The Stomach In Motion

By Atom Bergstrom

Atom’s Blog

Anxiety, worry, and/or annoyance can easily delay or stop stomach peristalsis.

Simple annoyance often causes bile to defy gravity and be retropulsed upwards into the stomach.

It’s easy for fat to do this since it floats on water.


Robert Coleman Kent, M.D. (Stomach, Intestines, and Pancreas, 1917) wrote …

“[Walter] Cannon [1871-1945] has studied the movements of the stomach by the x-rays, by administering food mixed with bismuth, and by observation with a fluoroscope. He found that the contractions start in the middle of the stomach and pass toward the pylorus at regular intervals. The pyloric end of the stomach lengthens out and the peristaltic waves increase during advanced digestion. At intervals the pylorus relaxes and the contraction squeezes part of the chyme into the duodenum.

“He found that carbohydrates pass out the soonest after ingestion and require only about one-half the time that proteins do for gastric digestion. If the protein is given first. the passage of the carbohydrate will be delayed. Fat when taken alone remains for a considerable time in the stomach, and if combined with other food, the exit of the latter is delayed. It is believed that chemic stimuli, such as hydrochloric acid, control the opening and closing of the pylorus. With achylia gastrica [partial or total absence of gastric juice], however, the motor function of the stomach, in spite of the absence of hydrochloric acid, is frequently normal. The consistency of the chyme, to which Cannon refers, and possibly some new formed chemical constituents, may be responsible for the regularity of the pyloric reflex in this case. [Anthony] Bassler [1874-1959] has made some rather interesting observations with the x-ray in this regard.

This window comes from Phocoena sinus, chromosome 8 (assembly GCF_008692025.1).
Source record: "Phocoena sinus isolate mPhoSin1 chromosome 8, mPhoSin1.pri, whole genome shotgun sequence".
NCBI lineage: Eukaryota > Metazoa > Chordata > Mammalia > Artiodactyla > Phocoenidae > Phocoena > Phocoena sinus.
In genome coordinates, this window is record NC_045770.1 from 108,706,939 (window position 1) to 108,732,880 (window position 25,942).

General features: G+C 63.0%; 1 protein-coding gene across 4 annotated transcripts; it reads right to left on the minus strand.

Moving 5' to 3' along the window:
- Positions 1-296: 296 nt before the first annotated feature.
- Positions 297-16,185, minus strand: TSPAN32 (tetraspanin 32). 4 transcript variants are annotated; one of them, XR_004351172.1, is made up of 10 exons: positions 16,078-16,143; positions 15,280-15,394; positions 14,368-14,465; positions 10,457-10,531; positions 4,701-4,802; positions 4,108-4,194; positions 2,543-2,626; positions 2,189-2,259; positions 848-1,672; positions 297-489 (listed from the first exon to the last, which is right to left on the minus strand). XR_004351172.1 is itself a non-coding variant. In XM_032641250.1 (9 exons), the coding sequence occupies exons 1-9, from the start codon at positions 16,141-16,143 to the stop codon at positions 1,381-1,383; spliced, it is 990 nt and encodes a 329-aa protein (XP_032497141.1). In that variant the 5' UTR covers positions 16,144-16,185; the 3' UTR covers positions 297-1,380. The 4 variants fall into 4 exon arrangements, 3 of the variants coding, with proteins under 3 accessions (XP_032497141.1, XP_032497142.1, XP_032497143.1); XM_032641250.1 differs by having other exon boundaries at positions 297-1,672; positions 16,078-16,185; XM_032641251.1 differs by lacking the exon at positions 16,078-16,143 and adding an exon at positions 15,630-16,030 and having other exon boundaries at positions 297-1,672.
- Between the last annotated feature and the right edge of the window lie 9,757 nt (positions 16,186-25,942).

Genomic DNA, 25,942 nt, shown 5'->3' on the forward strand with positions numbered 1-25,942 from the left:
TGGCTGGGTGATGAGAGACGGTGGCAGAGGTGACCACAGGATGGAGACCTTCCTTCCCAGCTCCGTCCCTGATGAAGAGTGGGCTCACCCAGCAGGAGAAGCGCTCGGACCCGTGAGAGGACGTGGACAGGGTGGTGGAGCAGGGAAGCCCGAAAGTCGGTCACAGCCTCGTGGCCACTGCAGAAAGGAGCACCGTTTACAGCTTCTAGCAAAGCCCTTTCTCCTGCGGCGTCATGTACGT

“Grützner and Cannon have demonstrated, moreover, that the waves in the fundus are very slight and do not affect the contents in that portion of the stomach for a considerable period of time, so that the food lying there does not immediately mix with the acid gastric juice. This is an important fact in connection with the salivary digestion of the starches, so that ptyalin digestion may in some cases continue for an hour, before it is inhibited by the acid gastric juice. The swallowed food arranges itself in consecutive layers in the stomach. Physiologic observations apparently show that nature provides against the danger of diluting the gastric contents during digestion by the drinking of fluids during the meal; since O. Cohnheim [1873-1963] observes that even in a stomach containing considerable food, the ingestion of a large quantity of fluid causes a separation of the food from the lesser curvature, along which the fluid passes rapidly into the duodenum.”


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